I understand it is common sense that treasury yield goes up, the dollar goes up as well due to the fact that domestic/foreign money are attracted to the higher yield therefore they need to buy more US dollars to get into the bond market (higher demand of the dollar).

On second thought though, given the inverse relationship between bond yield and bond price (when yield goes down, the price goes up, and vice versa), doesn't it also make sense that when bond yield goes down there's more money flowing in, meaning people have a higher demand of dollar (which naturally pushes up the dollar against other currencies)?

This baffles me. Does anyone know why bond yield falls together with the dollar? the more I think about it the more it confuses me.


1 Answer 1


I'll try my best to provide an explanation of the link between treasury yield and exchange rates. However, my answer is not a reference, but just a piece of a dialogue.

First, I'll start by explaining the most simple model I can think of. Let's suppose there's an open economy with only two country (A and B), with a simple portfolio choice between bills and money. Will be able to describe this economy with a finite set of equations, including:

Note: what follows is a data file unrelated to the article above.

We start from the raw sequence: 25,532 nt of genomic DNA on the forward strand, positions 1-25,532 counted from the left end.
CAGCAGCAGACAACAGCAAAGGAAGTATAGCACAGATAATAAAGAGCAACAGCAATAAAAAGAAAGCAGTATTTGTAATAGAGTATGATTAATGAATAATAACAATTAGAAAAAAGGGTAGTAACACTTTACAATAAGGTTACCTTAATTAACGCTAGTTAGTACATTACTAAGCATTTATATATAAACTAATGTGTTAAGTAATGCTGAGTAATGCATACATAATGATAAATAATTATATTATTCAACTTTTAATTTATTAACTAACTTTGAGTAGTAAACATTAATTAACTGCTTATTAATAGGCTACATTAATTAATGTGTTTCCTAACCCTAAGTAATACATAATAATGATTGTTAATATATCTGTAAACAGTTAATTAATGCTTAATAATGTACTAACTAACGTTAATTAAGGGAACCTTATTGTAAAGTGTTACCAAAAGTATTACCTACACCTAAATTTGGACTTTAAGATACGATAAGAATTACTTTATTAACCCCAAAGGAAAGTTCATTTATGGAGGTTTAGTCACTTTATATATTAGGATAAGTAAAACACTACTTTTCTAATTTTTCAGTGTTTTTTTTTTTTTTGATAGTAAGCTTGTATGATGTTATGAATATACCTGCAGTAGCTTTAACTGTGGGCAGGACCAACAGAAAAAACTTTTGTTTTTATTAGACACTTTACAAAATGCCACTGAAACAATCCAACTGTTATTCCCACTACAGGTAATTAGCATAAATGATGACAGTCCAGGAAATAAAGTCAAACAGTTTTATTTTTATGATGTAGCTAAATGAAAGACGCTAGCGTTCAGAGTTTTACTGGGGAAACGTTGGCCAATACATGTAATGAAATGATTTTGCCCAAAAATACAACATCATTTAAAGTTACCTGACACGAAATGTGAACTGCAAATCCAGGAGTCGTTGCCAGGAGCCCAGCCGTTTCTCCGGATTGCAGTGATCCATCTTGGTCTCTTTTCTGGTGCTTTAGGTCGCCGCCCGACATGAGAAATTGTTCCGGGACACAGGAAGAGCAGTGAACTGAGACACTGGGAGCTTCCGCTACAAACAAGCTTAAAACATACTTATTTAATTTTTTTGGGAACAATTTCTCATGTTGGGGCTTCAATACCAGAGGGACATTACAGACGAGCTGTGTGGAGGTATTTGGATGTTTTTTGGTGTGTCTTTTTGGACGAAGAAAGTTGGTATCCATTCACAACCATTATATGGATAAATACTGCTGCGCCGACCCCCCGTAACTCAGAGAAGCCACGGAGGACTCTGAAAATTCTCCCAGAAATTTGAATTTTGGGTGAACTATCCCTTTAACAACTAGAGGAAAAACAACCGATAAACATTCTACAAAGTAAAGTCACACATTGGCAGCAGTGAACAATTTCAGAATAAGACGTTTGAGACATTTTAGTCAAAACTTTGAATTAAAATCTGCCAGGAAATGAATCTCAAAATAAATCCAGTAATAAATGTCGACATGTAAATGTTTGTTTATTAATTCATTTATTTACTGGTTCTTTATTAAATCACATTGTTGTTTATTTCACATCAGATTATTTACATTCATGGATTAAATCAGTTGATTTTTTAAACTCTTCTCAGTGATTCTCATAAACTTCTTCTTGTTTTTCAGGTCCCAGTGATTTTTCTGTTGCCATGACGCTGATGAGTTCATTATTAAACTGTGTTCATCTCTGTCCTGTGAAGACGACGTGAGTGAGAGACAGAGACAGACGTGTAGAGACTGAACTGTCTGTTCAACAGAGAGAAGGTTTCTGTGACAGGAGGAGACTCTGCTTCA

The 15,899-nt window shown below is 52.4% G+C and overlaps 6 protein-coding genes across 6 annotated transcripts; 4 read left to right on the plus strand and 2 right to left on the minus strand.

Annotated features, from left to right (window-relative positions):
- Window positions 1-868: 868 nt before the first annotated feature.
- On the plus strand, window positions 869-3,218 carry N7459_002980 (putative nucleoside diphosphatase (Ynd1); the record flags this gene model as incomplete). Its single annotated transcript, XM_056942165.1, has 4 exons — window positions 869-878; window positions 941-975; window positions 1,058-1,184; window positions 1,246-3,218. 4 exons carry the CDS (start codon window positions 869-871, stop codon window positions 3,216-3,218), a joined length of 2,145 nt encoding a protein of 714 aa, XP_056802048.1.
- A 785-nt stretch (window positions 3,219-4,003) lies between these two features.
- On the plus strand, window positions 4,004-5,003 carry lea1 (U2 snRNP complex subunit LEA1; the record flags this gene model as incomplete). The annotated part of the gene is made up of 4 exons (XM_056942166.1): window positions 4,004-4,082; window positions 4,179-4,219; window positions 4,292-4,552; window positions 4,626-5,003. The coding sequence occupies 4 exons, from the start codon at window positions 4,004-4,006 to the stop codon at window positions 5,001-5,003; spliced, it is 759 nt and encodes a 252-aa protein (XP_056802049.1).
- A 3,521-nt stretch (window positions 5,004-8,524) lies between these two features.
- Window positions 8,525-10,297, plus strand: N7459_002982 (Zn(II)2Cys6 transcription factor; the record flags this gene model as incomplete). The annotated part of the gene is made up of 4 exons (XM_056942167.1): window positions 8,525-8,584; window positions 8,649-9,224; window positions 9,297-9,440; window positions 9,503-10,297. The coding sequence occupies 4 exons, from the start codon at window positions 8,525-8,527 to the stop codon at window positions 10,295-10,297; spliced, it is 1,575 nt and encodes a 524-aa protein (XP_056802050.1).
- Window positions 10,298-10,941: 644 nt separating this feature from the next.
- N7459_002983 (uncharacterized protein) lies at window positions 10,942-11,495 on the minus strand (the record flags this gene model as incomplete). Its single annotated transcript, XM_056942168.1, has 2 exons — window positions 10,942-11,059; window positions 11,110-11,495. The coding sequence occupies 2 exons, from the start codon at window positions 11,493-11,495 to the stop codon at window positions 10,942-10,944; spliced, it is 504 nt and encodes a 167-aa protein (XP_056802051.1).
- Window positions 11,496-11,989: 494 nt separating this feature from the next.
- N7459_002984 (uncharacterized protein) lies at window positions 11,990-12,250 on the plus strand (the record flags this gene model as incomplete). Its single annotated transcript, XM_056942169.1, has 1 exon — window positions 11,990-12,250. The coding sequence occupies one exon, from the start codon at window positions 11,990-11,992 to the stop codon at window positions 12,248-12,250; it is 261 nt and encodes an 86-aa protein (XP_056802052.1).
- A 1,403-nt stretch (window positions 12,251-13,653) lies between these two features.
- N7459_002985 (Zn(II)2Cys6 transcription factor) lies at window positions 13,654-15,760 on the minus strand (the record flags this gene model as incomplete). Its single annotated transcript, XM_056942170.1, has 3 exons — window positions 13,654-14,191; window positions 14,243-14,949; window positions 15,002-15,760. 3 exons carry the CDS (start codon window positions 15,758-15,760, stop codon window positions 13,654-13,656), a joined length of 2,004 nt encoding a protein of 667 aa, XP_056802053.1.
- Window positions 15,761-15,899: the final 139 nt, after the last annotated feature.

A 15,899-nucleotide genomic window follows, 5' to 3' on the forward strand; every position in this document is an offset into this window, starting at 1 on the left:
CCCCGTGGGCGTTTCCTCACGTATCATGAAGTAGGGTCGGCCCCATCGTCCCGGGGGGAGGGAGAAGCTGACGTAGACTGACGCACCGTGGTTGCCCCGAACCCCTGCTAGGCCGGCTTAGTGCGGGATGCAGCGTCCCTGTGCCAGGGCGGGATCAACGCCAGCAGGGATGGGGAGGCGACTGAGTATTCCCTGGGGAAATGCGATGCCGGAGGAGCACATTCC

$$Hha = Va - Ba - Bb(1/xa)$$

This is the wealth constraint of the country $A$, where the holdings of domestic currency $(Hha)$ is equal to household wealth $(Va)$ minus the holdings of domestic bills $(Ba)$ and foreign bills ($Bb$ - is adjusted according to exchange rate). To fully understand the impact of change in treasury yield, will also need this other equation:

$$CAa = (Xa - IMa) - RaBa + RaBb(1/xa)$$

This means that the current account of country $A (CAa)$ is equal to it's trade balance plus income transfer (because the two country trade securities and not only goods).


Using the previous equations we can better understand the impact of treasury yield on exchange rate. First of all, let's suppose there's an increase in country A treasury yield (and that this increase leads to an increased demand for country A's bills). Following the wealth constraint, this mean that we can expect an appreciation of country A currency. However, if we use the current account equation, we'll see that this impact is only on the short-term. The appreciation of country A currency leads to an increase in imports, which decrease the current account value. In turn, this progressive decrease in current account will put pressure on the exchange rate, and eventually depreciate Country A currency.

I'm not the best at explaining, but I would suggest reading Carnevali 2021.


Emilio Carnevali (2021): A New, Simple SFC Open Economy Framework, Review of Political Economy, DOI: 10.1080/09538259.2021.1899518


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